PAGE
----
The nonprofit sector is at a major crossroads. After years of humming along at a familiar pace of ongoing programs, stable leadership, and status quo fundraising, a new wave of change is happening right before our very eyes. The thousands of idealistic baby boomers that started nonprofit organizations 20 years ago are calling it quits and retiring from their leadership positions in the coming years. You’ve no doubt heard about it, but I’ll just confirm it for you here: there is indeed a leadership crisis looming ahead for the nonprofit sector. At least three out of four executive directors plan to leave their jobs within the next five years and about half of current younger professionals plan to leave the sector altogether. So, who will replace these exiting executive directors and take up the torch in the nonprofit sector?

Ah, now therein lies the rub. Word is that we’ll need 640,000 new senior nonprofit managers by 2016, an impressive number by far, but it should be no thing for a sector with over 9 million workers currently in place to fill those roles, especially with energetic young people coming to the nonprofit field in droves. However, what we’re seeing is actually to the contrary - younger nonprofit professionals are saying, “Hey, wait a minute, we’re not ready for these positions, and to be honest, we’re not even sure we want them.” Right now we have an incredible opportunity to embrace generational change and use it to our advantage to ensure a sustainable future for nonprofits around the country. But the reality is that the next generation of nonprofit leaders needs help, and lots of it, to be able to rise to the important challenge of assuming executive roles after baby boomers leave.

So what’s our opportunity here? Clearly we should be focused on cultivating and developing the leaders we already have in the sector, instead of trying to attract 640,000 new ones. In order for the sector to continue to do our good work, it’s important that we prepare, develop, and groom current nonprofit professionals for vacant leadership roles in the future. The good news is that we absolutely can do this as a sector, and use this era of generational shift to change the face of the nonprofit sector and find new ways of fulfilling our missions and improving the community in smarter, faster, cheaper, and more innovative ways. The bad news is that for young nonprofit professionals, executive leadership is just not that easy to envision. Younger workers feel the challenges every day concerning long hours and low pay, the lack of adequate infrastructure, inefficient technology, and outdated modes of implementing programs that hinder us from doing our jobs as well as we could. We know there are more effective ways of implementing social change, and young people bring the energy and idealism to back it up. But how can things change if current leaders aren’t nurturing younger generations to be part of the solution?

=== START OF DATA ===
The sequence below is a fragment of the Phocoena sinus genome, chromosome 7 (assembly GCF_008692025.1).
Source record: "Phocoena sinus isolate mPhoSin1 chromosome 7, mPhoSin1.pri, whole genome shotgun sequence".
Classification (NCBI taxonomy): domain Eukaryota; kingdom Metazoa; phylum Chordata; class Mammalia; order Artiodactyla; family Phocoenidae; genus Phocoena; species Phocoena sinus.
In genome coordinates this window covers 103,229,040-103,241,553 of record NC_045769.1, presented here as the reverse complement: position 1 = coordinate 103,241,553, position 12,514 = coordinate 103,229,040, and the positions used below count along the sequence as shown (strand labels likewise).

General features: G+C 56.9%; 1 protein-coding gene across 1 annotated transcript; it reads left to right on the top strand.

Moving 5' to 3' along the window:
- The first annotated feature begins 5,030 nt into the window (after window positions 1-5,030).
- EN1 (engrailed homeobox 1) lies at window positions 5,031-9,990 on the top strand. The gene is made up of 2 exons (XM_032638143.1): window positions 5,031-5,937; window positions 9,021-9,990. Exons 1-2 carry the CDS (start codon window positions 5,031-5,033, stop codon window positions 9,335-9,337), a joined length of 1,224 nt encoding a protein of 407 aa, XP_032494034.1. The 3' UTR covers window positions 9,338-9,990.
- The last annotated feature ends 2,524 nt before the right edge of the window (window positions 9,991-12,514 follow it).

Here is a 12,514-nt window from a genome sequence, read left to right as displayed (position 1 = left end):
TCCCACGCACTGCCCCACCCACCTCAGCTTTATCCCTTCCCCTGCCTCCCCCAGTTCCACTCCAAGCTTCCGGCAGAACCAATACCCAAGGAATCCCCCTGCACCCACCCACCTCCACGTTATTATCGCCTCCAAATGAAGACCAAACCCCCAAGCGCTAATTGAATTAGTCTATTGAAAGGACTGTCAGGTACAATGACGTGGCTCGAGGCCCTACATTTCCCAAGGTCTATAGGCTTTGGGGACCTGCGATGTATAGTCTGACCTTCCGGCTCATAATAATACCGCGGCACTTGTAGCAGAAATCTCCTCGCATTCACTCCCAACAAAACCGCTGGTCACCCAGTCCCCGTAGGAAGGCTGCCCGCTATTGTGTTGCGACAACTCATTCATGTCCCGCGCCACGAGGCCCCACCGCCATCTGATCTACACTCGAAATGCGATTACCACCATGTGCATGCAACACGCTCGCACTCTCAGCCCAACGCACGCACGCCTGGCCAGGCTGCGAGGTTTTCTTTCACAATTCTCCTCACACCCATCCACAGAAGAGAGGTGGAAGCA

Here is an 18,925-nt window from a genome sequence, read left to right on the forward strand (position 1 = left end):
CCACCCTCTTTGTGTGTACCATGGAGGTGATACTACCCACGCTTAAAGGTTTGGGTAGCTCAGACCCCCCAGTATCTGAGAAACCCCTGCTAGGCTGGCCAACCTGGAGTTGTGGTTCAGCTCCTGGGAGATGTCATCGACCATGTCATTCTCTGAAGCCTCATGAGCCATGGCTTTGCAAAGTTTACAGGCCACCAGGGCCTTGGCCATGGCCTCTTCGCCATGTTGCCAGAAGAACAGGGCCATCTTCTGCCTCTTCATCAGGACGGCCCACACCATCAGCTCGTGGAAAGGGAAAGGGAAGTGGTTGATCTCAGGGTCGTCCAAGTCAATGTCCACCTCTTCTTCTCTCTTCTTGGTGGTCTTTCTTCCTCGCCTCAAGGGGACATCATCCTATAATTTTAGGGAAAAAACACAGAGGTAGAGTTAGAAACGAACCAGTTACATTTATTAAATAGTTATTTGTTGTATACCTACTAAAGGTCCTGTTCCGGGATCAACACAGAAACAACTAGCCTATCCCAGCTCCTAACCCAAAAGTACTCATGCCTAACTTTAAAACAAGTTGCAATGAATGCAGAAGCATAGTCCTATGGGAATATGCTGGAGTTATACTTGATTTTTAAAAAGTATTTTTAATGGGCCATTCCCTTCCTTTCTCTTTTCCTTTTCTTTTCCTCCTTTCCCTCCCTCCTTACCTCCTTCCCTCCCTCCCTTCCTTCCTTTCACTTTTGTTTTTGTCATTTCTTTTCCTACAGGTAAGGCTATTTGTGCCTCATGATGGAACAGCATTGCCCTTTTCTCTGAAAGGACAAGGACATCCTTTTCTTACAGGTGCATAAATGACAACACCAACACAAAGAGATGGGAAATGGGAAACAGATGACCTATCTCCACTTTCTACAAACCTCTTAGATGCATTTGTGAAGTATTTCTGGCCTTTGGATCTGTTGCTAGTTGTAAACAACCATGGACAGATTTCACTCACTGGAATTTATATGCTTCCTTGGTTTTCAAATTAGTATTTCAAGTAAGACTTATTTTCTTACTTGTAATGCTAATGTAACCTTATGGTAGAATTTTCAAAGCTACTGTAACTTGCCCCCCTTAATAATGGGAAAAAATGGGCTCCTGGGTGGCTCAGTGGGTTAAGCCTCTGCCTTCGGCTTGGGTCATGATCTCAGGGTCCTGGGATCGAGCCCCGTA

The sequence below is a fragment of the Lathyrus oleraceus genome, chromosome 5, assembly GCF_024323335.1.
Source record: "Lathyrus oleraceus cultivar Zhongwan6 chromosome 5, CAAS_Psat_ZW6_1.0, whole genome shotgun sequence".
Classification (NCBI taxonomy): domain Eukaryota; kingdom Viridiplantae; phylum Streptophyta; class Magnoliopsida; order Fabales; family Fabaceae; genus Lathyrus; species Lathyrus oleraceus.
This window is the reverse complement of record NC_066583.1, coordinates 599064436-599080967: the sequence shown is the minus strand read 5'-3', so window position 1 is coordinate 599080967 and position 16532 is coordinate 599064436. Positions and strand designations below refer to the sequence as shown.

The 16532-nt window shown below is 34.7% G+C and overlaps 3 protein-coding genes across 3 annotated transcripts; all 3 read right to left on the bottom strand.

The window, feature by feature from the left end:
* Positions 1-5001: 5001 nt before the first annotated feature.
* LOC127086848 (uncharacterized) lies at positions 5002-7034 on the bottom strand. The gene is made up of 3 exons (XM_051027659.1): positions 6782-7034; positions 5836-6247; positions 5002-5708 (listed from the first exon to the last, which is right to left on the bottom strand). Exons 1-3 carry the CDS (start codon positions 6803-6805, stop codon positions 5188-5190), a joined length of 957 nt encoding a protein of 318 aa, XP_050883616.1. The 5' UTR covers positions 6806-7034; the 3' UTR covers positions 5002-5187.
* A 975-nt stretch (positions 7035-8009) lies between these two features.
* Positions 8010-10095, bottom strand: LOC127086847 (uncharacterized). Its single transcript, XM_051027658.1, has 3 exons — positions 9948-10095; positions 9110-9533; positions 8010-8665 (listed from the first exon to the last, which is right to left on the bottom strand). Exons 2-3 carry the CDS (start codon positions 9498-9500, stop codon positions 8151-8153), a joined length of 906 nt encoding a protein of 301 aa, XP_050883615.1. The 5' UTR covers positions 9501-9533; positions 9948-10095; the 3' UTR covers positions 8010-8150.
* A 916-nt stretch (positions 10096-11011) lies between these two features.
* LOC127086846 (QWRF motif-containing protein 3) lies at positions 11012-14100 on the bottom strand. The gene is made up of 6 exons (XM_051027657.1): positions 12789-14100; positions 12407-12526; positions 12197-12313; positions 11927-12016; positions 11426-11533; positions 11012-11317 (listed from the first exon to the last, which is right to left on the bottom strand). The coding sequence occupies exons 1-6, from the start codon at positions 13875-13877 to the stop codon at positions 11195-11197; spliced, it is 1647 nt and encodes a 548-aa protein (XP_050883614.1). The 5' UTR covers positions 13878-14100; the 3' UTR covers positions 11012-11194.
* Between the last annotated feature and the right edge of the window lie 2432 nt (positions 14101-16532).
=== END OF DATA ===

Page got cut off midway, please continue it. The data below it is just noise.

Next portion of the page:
Pop icon Janet Jackson had a hit song in the ‘80s with the catchy title, “What Have You Done for Me Lately?” To paraphrase Janet’s provocative question for current leaders in the nonprofit sector: What have you done for the next generation lately? What actions is the sector taking to ensure that young nonprofit employees are getting the right leadership development opportunities so they can take the reigns from retiring baby boomers? It’s clear that the deficit of leaders available to step into executive director roles is not going to fix itself. Therefore nonprofits need to be proactive in preparing their younger workforce for future leadership positions. Some ideas:

• Provide mentoring opportunities to younger employees through your colleagues or board members. Allow work time to be used for mentoring sessions monthly or quarterly.

• Give junior employees tangible leadership opportunities such as leading a meeting, managing an important project from start to finish, or supervising an intern or volunteer.

• Encourage all staff to pursue learning opportunities outside of their job description—executive directors need to know each piece of the organization, so let your staff learn, too.

• Involve staff in major decisionmaking, such as the organization’s strategic planning process or preparation for an important board meeting.

Point blank: If current nonprofit leaders give half a damn about their organizations and their missions to improve the world in some way, it’s critical that they work closely with younger generations to help prepare them for the long road ahead. And let’s be clear that the leadership “crisis” is not an issue of there not being enough young people who want to work in nonprofits. The problem is that current leaders are not doing enough to cultivate their younger staff to take over their jobs when they retire in the coming years. And we need to change that. 

imageRosetta Thurman is an emerging nonprofit leader of color working and living in the Washington, DC area.  She holds a Master’s degree in Nonprofit Management and blogs about nonprofit leadership and management issues at Perspectives From the Pipeline.